Its past outsiderism as an art form adds to the cachet of the medium to capture and exhibit the elusive characteristic of cool. Many of the photographs are in the National Portrait Gallery collection, but the curators also loaned from collections both public and private, creating a very interesting visual mix. All but two of the 76 pictures taken pre-1980 are black and white. This makes for easier comparison and nice continuity in the book; I can only imagine the impact in the gallery.
Oh right: clothing. It’s here; each of these historical figures uses clothing to create a persona, a personality. Dinerstein and Goodyear included a sense of style–notably not a fashion sense–as the first necessary attribute for inclusion in their Top 100. Subcultures, the fermenting pots of cool, are often identified by their clothing; it is a Bourdieuvian exercise. Everyone can identify cool, but those in the know can quickly sniff out those who are just pretending. Those on the outside, on the other hand, often stereotype or iconify a group’s sartorial markers for easy identification (leather, sunglasses; fringe, love beads; skinny jeans).
Goodyear notes: “Cool has long had its own vernacular language, but it has also developed over time its own visual vocabulary as well. The manner in which an individual wears certain clothes, styles his or her hair, and adopts a particular accessory (e.g. cigarettes, sunglasses, motorcycles, leather) suggests an allegiance to a particular code or, conversely, a disavowal of convention. Likewise, one’s expression, posture, or action can also signal the nature of a person’s relationship with a larger audience. Hard to codify, endless in their variation, yet frequently imitated and subject to incessant change, these personas are not only photogenic but also important to one’s creative expression.” (45)
Dinerstein and Goodyear make use of clothing descriptions most often to describe black celebrities’ “defiance of racism,” such as Lester Young’s sunglasses at night and porkpie hat (coupled with “impenetrable personal slang”), Monk’s glasses and beret, or Fredrick Douglass:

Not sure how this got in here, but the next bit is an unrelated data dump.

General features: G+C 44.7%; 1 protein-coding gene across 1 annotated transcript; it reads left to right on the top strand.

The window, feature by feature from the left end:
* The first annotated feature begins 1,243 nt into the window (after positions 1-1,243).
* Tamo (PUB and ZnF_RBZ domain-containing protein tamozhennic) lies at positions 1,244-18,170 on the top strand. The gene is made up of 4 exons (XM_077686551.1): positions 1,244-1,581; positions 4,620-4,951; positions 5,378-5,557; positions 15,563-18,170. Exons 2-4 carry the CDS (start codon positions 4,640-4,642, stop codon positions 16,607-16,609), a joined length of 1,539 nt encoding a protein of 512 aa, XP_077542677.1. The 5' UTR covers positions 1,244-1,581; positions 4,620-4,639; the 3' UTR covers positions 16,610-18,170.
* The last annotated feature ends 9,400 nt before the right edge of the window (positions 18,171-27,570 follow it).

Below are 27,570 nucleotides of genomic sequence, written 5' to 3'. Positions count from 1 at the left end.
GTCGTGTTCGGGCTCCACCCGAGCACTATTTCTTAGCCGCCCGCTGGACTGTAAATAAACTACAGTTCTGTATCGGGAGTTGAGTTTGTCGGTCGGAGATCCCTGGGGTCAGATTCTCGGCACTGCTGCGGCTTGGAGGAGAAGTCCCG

In particular, [Douglass] sought a sense of dignity and refinement through formal dress most commonly associated at the time with white men of stature. In this self-fashioning, he proclaimed his independence and his equality and refuted racist assumptions about black masculinity. Yet Douglass’s appropriation of white fashion did not constitute a rejections of his own blackness. (43-44)
These quotations and ideas are very important to include in a volume on self-presentation, visual splendor, and the creation of cool, but for the knowledgeable researcher these statements may echo shallowly. There’s little about how Hank Williams used his cowboy hat, for comparison. That said, no one in the book is reduced to his or her wardrobe–not even Audrey Hepburn, whose film roles and work toward redefining womanhood come before Holly’s Givenchy dress.
Like the much-admired books collecting August Sander’s portraiture, this book would be a rich visual resource for fashion and costume designers. But outside of the exhibition, where the aura of the photographic work and the impressive gallery space create a certain experience, why buy a book like this instead of searching the troves of vintage celebrity photographs on the web? The essays, certainly, which loop nicely around the chosen photographs, and the curated nature of the selections as a group. There were only a few names that might be unfamiliar to the reader; it is the context and the whole that make this book engaging. To appease those whose favorite did not make the cut, there is an “Alt-100,” an appendix of runners-up.
For a comparison study, please refer to The Impossible Cool, a tumblr that collects photographs much like these in scrollable form. Many of the faces are the same, but the range is wider and obviously less “permanent.” Dinerstein suggests that their book is “not the last word on cool, but the first one: I see this as a recuperation of cool, an attempt to provide a useful framework for an elusive concept.” (19) If American cool had lost its punch as the authors suggest, I think they give us ample proof that it still exists, and will continue to thrive and myth-make through the increasingly eternal medium of photography.
Have you been to this exhibit, or do you plan to? Do you follow any blogs, tumblrs, etc with “vintage” photos of celebrities that you want to share? What does cool mean to you, and can it be found in photographs? Let us know below!
*said no one cool, ever.
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Buckland, Gail. Who Shot Rock and Roll: A Photographic History, 1955-Present. New York: Knopf, 2009.
Gladwell, Malcolm. “The Coolhunt.” The New Yorker, March 17, 1997.
Gold, Robert S. A Jazz Lexicon. New York: Knopf, 1964.
McAdams, Lewis. Birth of the Cool: Beat, Bebop, and the American Avant-Garde. New York: Free Press, 2001.
Pountain, Dick and David Robins. Cool Rules: Anatomy of an Attitude. London: Reaktion Books, 2000.
Stearns, Peter. American Cool: Constructing a Twentieth-Century Emotional Style. New York: NYU Press, 1994.